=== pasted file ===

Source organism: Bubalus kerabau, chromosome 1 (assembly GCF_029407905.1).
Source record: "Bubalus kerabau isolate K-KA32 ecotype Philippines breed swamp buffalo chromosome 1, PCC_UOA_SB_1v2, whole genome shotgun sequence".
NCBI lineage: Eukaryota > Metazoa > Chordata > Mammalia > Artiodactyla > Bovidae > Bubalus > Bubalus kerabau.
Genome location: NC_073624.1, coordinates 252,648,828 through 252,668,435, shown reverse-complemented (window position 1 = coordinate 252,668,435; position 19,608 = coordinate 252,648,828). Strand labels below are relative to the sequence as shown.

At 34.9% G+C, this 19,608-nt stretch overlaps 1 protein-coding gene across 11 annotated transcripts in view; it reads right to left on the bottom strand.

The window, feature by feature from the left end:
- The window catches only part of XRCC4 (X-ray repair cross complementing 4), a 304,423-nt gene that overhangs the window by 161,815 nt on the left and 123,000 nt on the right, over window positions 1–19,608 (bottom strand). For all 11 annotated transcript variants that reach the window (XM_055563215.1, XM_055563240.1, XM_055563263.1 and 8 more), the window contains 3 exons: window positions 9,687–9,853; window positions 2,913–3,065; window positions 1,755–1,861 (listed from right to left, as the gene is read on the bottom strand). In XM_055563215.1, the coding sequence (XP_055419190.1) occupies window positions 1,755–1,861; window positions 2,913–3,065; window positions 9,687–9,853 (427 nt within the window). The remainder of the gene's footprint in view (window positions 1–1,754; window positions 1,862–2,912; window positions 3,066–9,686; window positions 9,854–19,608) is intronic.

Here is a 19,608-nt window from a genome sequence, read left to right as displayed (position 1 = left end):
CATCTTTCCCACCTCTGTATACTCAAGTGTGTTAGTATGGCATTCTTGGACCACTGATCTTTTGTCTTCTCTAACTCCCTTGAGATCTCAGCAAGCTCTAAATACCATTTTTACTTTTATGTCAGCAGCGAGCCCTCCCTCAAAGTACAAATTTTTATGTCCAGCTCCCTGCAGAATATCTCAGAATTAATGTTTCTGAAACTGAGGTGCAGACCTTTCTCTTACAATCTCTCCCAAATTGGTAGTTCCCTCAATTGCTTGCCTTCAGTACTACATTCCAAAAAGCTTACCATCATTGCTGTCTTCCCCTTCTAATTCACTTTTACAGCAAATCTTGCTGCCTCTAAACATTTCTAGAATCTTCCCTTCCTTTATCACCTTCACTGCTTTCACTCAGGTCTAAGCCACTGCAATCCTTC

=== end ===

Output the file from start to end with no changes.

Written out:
Source organism: Bubalus kerabau, chromosome 1 (assembly GCF_029407905.1).
Source record: "Bubalus kerabau isolate K-KA32 ecotype Philippines breed swamp buffalo chromosome 1, PCC_UOA_SB_1v2, whole genome shotgun sequence".
NCBI lineage: Eukaryota > Metazoa > Chordata > Mammalia > Artiodactyla > Bovidae > Bubalus > Bubalus kerabau.
Genome location: NC_073624.1, coordinates 252,648,828 through 252,668,435, shown reverse-complemented (window position 1 = coordinate 252,668,435; position 19,608 = coordinate 252,648,828). Strand labels below are relative to the sequence as shown.

At 34.9% G+C, this 19,608-nt stretch overlaps 1 protein-coding gene across 11 annotated transcripts in view; it reads right to left on the bottom strand.

The window, feature by feature from the left end:
- The window catches only part of XRCC4 (X-ray repair cross complementing 4), a 304,423-nt gene that overhangs the window by 161,815 nt on the left and 123,000 nt on the right, over window positions 1–19,608 (bottom strand). For all 11 annotated transcript variants that reach the window (XM_055563215.1, XM_055563240.1, XM_055563263.1 and 8 more), the window contains 3 exons: window positions 9,687–9,853; window positions 2,913–3,065; window positions 1,755–1,861 (listed from right to left, as the gene is read on the bottom strand). In XM_055563215.1, the coding sequence (XP_055419190.1) occupies window positions 1,755–1,861; window positions 2,913–3,065; window positions 9,687–9,853 (427 nt within the window). The remainder of the gene's footprint in view (window positions 1–1,754; window positions 1,862–2,912; window positions 3,066–9,686; window positions 9,854–19,608) is intronic.

Here is a 19,608-nt window from a genome sequence, read left to right as displayed (position 1 = left end):
CATCTTTCCCACCTCTGTATACTCAAGTGTGTTAGTATGGCATTCTTGGACCACTGATCTTTTGTCTTCTCTAACTCCCTTGAGATCTCAGCAAGCTCTAAATACCATTTTTACTTTTATGTCAGCAGCGAGCCCTCCCTCAAAGTACAAATTTTTATGTCCAGCTCCCTGCAGAATATCTCAGAATTAATGTTTCTGAAACTGAGGTGCAGACCTTTCTCTTACAATCTCTCCCAAATTGGTAGTTCCCTCAATTGCTTGCCTTCAGTACTACATTCCAAAAAGCTTACCATCATTGCTGTCTTCCCCTTCTAATTCACTTTTACAGCAAATCTTGCTGCCTCTAAACATTTCTAGAATCTTCCCTTCCTTTATCACCTTCACTGCTTTCACTCAGGTCTAAGCCACTGCAATCCTTC